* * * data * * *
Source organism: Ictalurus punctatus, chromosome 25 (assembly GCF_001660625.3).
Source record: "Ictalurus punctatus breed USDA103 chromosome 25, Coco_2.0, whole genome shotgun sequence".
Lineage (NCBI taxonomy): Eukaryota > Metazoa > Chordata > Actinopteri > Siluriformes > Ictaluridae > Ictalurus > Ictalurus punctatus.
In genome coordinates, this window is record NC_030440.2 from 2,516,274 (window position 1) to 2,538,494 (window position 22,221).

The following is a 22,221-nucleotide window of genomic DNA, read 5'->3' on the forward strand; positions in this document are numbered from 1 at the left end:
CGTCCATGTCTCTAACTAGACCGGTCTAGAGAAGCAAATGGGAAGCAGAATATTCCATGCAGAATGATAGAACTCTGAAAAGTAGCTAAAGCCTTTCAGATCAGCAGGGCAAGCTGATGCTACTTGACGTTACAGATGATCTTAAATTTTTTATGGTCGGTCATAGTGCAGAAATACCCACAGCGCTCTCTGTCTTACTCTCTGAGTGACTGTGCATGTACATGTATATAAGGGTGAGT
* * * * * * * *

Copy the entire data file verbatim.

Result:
Source organism: Ictalurus punctatus, chromosome 25 (assembly GCF_001660625.3).
Source record: "Ictalurus punctatus breed USDA103 chromosome 25, Coco_2.0, whole genome shotgun sequence".
Lineage (NCBI taxonomy): Eukaryota > Metazoa > Chordata > Actinopteri > Siluriformes > Ictaluridae > Ictalurus > Ictalurus punctatus.
In genome coordinates, this window is record NC_030440.2 from 2,516,274 (window position 1) to 2,538,494 (window position 22,221).

The following is a 22,221-nucleotide window of genomic DNA, read 5'->3' on the forward strand; positions in this document are numbered from 1 at the left end:
CGTCCATGTCTCTAACTAGACCGGTCTAGAGAAGCAAATGGGAAGCAGAATATTCCATGCAGAATGATAGAACTCTGAAAAGTAGCTAAAGCCTTTCAGATCAGCAGGGCAAGCTGATGCTACTTGACGTTACAGATGATCTTAAATTTTTTATGGTCGGTCATAGTGCAGAAATACCCACAGCGCTCTCTGTCTTACTCTCTGAGTGACTGTGCATGTACATGTATATAAGGGTGAGT